‘Touch’ Pilot Recap: “We All Have a Destiny”

Amid persistent rumors that a ’24’ movie may be in the works soon, Kiefer Sutherland has already returned to Fox primetime in the new series ‘Touch’, a drama with a sci-fi or possibly supernatural bent. The network ran a preview of the pilot episode last week and will pick up the rest of the show’s run in March. Unfortunately, the first episode didn’t really grab me. (Get it? Grab… touch… Yeah, that’s the best I got, sorry.)

Red Flag #1: ‘Touch’ was created by Tim Kring, who previously created ‘Heroes’, a show that started off promisingly, but quickly spiraled into unwatchable awfulness.

Red Flag #2: The basic premise of the show bears an uncomfortable resemblance to a howlingly stupid Nicolas Cage movie (I know, I need to be more specific) from a few years back called ‘Knowing‘. Yeah, remember that one? Whew, what a giant turd that was. While I wouldn’t say that ‘Touch’ is quite that bad… yet… it could very easily go that direction.

Sutherland stars as Martin Bohm, a former reporter whose life has fallen apart since his wife died in 9/11. He’s been working a series of blue-collar jobs in the meantime (currently as an airport baggage handler) and struggling to make ends meet. His young son Jake is autistic (or something close to it) and has never spoken a word – except periodically in voiceover narration to us in the audience. The boy cannot bear to be touched, even by his father. He also has a habit of climbing a nearby electrical tower, apparently because the writers of the show learned everything they know about autism from watching ‘What’s Eating Gilbert Grape’.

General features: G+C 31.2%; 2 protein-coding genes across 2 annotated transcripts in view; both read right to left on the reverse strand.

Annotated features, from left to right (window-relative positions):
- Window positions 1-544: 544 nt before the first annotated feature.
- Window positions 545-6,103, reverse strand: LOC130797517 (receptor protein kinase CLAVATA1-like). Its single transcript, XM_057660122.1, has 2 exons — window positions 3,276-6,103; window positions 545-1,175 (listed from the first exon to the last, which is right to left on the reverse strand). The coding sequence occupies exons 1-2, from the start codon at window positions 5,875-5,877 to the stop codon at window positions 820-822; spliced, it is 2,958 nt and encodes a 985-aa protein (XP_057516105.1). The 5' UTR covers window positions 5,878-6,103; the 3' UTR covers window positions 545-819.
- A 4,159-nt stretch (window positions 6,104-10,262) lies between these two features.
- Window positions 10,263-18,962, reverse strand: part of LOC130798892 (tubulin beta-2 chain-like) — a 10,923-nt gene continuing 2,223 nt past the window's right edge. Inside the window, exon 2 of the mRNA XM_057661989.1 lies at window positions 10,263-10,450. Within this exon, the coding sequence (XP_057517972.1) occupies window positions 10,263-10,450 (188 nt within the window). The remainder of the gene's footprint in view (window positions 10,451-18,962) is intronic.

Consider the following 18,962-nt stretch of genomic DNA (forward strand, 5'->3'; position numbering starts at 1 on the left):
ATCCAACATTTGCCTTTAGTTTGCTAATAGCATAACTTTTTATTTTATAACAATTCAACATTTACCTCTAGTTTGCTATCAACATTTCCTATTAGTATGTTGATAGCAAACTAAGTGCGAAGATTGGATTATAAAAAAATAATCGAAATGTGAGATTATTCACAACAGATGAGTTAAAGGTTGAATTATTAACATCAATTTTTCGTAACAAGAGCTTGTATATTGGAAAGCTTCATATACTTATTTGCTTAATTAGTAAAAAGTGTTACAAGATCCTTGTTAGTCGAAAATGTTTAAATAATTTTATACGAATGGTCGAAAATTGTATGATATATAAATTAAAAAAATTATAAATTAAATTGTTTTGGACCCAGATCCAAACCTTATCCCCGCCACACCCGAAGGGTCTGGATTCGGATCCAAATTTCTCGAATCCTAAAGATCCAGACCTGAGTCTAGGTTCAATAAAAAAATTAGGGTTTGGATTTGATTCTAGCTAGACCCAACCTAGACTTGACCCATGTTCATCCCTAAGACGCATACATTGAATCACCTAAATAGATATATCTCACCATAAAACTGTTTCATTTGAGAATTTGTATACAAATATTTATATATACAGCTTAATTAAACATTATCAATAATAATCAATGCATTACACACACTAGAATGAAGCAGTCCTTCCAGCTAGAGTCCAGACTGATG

Jake is obsessed with numbers, especially the number 318, which he writes in a repeating series over and over again. In trying to break through to his son, Martin discovers that Jake’s numbers can predict the future. A wise black man played by Danny Glover (a character type that Spike Lee would describe much more harshly) explains that certain special people are tapped into the inner workings of the universe and can see all the pathways that people and events follow in the past, present and future. This storyline culminates on March 18th (you know, 3/18) at 3:18 PM, where Martin meets a former firefighter named Randy (Titus Welliver from ‘Lost’) who has won the lottery by playing Jake’s numbers, and also tried to save Martin’s wife on 9/11. Their encounter sets off a chain reaction that results in Randy saving a school bus full of children from a terrible accident.

Intertwined with all of this is another storyline about a British man who has lost his cell phone, on which he had saved the last photos of his dead daughter. The phone changes hands numerous times and travels the globe from Martin’s custody at the airport, to an Irish girl who wants to be a pop star, to a Japanese prostitute (really!), to a poor teenager in Iraq who almost becomes a suicide bomber so that his family can afford a new oven.

Obviously, the show is heavy with themes of fate and destiny, and New Age-y bullshit about the interconnectedness of all things. I’m not buying very much of this so far. Sutherland plays his role with all of Jack Bauer’s growling and short-temper and huffiness, but none of the badassness. Frankly, I found him kind of annoying here. On the other hand, ‘Pilot’ is a very handsome episode, slickly directed by Francis Lawrence (‘I Am Legend’).

Honestly, I’m not sure if I feel up to following this further or not. It’s not bad per se, but I didn’t love it either. It could get either much better or much worse as it goes. Given Tim Kring’s track record, I fear for the latter.

The next episode of the show will air on March 19th. Not 3/18, but 3/19. This makes me feel like the Fox executives in charge of scheduling didn’t bother to watch the pilot at all.


  1. Just to update your first paragraph…Kiefer has stated as soon as he’s done shooting TOUCH (in April, I believe), he goes to work on the 24 film…so it’s no longer a rumor.

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